“We will continue to build on our original vision by investing in digital infrastructure that is a key enabler for digital inclusion. This Fund will enable us to continue leveraging our deep knowledge of technology, investments and the African market to deliver measurable impact.”

Also read: Andile Ngcaba’s Convergence Partners Secures R305 Million To Rollout Africa’s Digital Infrastructure

Convergence Partners Convergence Partners, owned by ICT industry veteran Andile Ngcaba, has secured $20 million or R305 million in funds from the Mineworkers Provident Fund (MWPF).

The investment was done through Convergence Partners Digital Infrastructure Fund.

Convergence Partners has backing from several international development finance institutions with the aim of accelerating the digital infrastructure rollout critically needed across the African continent to address the problems of availability, quality and cost of digital infrastructure.

The allocation from MWPF will be used to fund several types of infrastructure needed to enable Africa’s active participation in the digital economy. These include communication backbone infrastructure such as 5G, cloud and edge processing infrastructure such as data centres, wireless access technologies, as well as continuing investments into broadband network infrastructure.

The Convergence fund builds on a successful track record of two previous funds which have seen both strong returns and high impact. Previous investments have contributed meaningfully to improving digital communications availability, quality and price, and the new fund will continue to improve access to services and provide lower costs.

“We see this as a strong investment opportunity for our members as well as being critical for Africa’s digital transition,” Mathabo Makhaya, Investment Committee chair of MWPF says.

Also read: Andile Ngcaba’s Pan-African Private Equity Tech Investor Links Africa to the Digital World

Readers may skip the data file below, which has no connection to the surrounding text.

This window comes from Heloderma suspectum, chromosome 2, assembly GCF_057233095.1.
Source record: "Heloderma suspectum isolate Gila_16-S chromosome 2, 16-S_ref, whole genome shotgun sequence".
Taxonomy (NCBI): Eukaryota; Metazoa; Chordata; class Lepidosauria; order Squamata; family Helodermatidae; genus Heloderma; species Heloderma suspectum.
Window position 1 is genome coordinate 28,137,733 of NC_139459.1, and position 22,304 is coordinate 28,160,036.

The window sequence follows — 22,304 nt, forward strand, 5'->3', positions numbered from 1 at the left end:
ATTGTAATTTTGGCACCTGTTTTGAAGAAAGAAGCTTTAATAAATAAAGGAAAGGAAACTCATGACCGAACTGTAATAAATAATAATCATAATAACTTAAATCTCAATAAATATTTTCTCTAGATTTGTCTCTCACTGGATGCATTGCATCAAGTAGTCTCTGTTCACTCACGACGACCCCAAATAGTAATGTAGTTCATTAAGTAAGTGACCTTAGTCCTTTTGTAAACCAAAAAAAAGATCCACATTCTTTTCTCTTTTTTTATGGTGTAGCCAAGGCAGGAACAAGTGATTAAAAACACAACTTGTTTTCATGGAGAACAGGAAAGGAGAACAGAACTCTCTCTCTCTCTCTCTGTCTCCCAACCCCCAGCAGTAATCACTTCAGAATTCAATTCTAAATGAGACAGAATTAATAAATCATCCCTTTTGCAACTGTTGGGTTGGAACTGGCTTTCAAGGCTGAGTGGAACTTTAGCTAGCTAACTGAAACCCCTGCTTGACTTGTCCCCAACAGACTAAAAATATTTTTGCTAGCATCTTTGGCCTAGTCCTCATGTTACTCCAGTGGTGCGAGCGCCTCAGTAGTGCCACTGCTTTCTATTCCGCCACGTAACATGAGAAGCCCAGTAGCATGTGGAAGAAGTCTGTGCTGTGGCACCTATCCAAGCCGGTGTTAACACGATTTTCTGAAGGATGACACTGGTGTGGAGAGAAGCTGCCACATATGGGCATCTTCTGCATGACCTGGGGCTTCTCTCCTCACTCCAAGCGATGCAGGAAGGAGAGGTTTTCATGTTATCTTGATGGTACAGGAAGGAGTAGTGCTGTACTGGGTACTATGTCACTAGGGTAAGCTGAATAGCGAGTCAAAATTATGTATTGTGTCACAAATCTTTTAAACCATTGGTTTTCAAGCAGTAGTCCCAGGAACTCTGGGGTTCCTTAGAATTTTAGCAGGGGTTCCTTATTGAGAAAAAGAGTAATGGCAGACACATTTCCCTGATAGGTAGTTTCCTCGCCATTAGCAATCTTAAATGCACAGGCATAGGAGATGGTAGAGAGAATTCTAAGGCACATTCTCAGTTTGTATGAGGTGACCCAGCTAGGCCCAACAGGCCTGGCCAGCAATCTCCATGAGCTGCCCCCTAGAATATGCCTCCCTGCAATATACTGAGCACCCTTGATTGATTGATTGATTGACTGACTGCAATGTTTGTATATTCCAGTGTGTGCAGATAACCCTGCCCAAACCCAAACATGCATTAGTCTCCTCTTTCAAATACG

Andile Ngcaba – a South African tech entrepreneur and founder of Convergence Partners When Andile Ngcaba – a South African tech entrepreneur and founder of Convergence Partners – moved to Silicon Valley in California, United States, few people paid attention.

He set up his office in Mountain View, the suburb, where big tech giants such as Google, Facebook, and LinkedIn are headquartered.

Ngcaba was daring enough to swim with the sharks of the tech industry.

“If you swim with sharks, make sure you have the appetite of a whale,” to quote Matshona Dhliwayo, a Canadian-based philosopher and entrepreneur.

Speaking to TechFinancials, Ngcaba confirms he has “been part of the Silicon Valley community for some time and will continue to be”.

“My presence in Silicon Valley has enabled me to develop a critical understanding of technology advancement and apply them in Africa to ensure we keep pace with the rest of the world,” says Ngcaba.

“One of our portfolio companies Comsol, collaborated with Verizon to launch 5G fixed wireless trials in South Africa in 2019.”

Other portfolio companies such as Snapt have gone on to establish themselves in the US.

“Making Africa Open Source, Decentralised Finance, Blockchain, and Open Radio Access Network continent will remain at the epicentre of our strategy,” explains Ngcaba.

“This will be done by building a bridge between Silicon Valley and Africa,” he paused as if to bring attention to his next point.